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SB-1279 Commercially sexually exploited minors.(2009-2010)

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Senate Bill No. 1279
CHAPTER 116

An act to add and repeal Chapter 4.4 (commencing with Section 18259.7) of Part 6 of Division 9 of the Welfare and Institutions Code, relating to sexually exploited minors.

[ Approved by Governor  July 19, 2010. Filed with Secretary of State  July 19, 2010. ]

LEGISLATIVE COUNSEL'S DIGEST


SB 1279, Pavley. Commercially sexually exploited minors.
Existing law, until January 1, 2012, authorizes the District Attorney of Alameda County to create a pilot project, contingent upon local funding, for the purposes of developing a comprehensive, replicative, multidisciplinary model to address the needs and effective treatment of commercially sexually exploited minors, as specified. Existing law authorizes the District Attorney of Alameda County, as part of the pilot project, to develop protocols for identifying and assessing minors, upon arrest or detention by law enforcement, who may be victims of commercial sexual exploitation, and to develop a diversion program reflecting the best practices to address the needs and requirements of those minors. The district attorney is also authorized to develop, offer, and provide a training curriculum that would provide training for certain county employees on the commercial sexual exploitation of minors in Alameda County, as specified.
This bill would authorize an identical pilot project for the County of Los Angeles. The bill would provide that if the county establishes this pilot project, the district attorney of the county would be required, contingent upon local funding, to submit a report to the Legislature summarizing the activities performed pursuant to the pilot project. These provisions would be in effect only until January 1, 2014.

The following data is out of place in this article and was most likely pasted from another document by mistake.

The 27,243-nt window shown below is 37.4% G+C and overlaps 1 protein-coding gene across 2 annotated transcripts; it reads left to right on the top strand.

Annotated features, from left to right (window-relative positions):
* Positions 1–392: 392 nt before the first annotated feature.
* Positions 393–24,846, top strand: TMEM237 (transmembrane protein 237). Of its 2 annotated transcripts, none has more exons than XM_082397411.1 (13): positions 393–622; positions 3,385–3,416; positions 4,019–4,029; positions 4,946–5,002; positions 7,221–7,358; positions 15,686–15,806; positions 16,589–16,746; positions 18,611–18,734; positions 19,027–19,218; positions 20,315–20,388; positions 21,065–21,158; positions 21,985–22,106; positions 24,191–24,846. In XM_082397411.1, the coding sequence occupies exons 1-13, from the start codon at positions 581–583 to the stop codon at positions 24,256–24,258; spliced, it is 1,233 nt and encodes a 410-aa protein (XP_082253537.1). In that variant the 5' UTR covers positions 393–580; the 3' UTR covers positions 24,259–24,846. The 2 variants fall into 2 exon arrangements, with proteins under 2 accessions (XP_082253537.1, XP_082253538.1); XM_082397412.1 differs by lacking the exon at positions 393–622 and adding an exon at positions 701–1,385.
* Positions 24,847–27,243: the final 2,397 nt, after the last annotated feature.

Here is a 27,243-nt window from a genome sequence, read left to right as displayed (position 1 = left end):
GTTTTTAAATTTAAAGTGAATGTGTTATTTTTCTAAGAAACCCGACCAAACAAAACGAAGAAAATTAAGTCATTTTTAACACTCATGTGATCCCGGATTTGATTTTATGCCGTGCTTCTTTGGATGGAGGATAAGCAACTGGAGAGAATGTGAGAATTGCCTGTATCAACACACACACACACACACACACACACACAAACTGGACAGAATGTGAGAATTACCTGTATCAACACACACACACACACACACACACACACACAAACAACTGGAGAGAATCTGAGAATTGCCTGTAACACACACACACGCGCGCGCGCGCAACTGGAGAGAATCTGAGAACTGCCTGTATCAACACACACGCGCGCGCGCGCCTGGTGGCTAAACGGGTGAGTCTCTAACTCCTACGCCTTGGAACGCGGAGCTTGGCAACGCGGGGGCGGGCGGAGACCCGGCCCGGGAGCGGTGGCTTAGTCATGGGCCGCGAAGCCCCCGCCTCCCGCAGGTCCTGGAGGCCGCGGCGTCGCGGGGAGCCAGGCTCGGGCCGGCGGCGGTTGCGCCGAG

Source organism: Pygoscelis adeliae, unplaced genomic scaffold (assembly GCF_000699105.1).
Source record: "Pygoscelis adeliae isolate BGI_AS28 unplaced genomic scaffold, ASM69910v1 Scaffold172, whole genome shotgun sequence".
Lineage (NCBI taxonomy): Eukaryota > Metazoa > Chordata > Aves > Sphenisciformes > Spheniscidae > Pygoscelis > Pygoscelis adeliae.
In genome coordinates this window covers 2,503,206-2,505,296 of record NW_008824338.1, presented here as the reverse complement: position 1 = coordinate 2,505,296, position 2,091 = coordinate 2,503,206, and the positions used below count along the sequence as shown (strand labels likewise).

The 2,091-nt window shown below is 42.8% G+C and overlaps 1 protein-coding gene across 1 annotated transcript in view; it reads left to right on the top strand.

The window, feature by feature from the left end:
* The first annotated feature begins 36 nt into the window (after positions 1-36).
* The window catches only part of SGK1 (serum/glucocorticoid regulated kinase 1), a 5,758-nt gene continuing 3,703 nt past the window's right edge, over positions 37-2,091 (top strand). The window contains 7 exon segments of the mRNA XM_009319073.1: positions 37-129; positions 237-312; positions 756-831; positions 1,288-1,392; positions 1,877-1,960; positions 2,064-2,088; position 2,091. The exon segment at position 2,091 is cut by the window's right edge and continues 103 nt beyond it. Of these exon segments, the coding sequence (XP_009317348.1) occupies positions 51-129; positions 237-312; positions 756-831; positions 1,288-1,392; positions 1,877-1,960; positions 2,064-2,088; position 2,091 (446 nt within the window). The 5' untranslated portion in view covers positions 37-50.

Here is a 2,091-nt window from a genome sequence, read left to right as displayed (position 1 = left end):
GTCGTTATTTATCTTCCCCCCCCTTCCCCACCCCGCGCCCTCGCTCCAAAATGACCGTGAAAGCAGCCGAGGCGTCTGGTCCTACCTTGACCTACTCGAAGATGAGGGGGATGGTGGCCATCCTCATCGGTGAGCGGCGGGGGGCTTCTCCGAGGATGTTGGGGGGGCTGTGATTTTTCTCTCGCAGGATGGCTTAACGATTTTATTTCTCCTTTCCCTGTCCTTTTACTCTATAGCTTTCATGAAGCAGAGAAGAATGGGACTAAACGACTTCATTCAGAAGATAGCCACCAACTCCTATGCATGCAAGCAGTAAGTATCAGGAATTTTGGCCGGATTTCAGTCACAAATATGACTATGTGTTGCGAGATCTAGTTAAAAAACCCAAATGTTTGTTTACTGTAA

Vote: MAJORITY   Appropriation: NO   Fiscal Committee: NO   Local Program: NO  

The people of the State of California do enact as follows:


SECTION 1.

 It is the intent of the Legislature to encourage the development of a comprehensive, multidisciplinary model reflecting the best practices for the response of law enforcement and the criminal and juvenile justice systems to identify and assess commercially sexually exploited children who have been arrested or detained by local law enforcement.

SEC. 2.

 Chapter 4.4 (commencing with Section 18259.7) is added to Part 6 of Division 9 of the Welfare and Institutions Code, to read:
CHAPTER  4.4. Sexually Exploited Minors Pilot Project in Los Angeles County

18259.7.
 (a) The County of Los Angeles, contingent upon local funding, may establish a pilot project consistent with this chapter to develop a comprehensive, replicative, multidisciplinary model to address the needs and effective treatment of commercially sexually exploited minors who have been arrested or detained by local law enforcement for a violation of subdivision (a) or (b) of Section 647 or subdivision (a) of Section 653.22 of the Penal Code.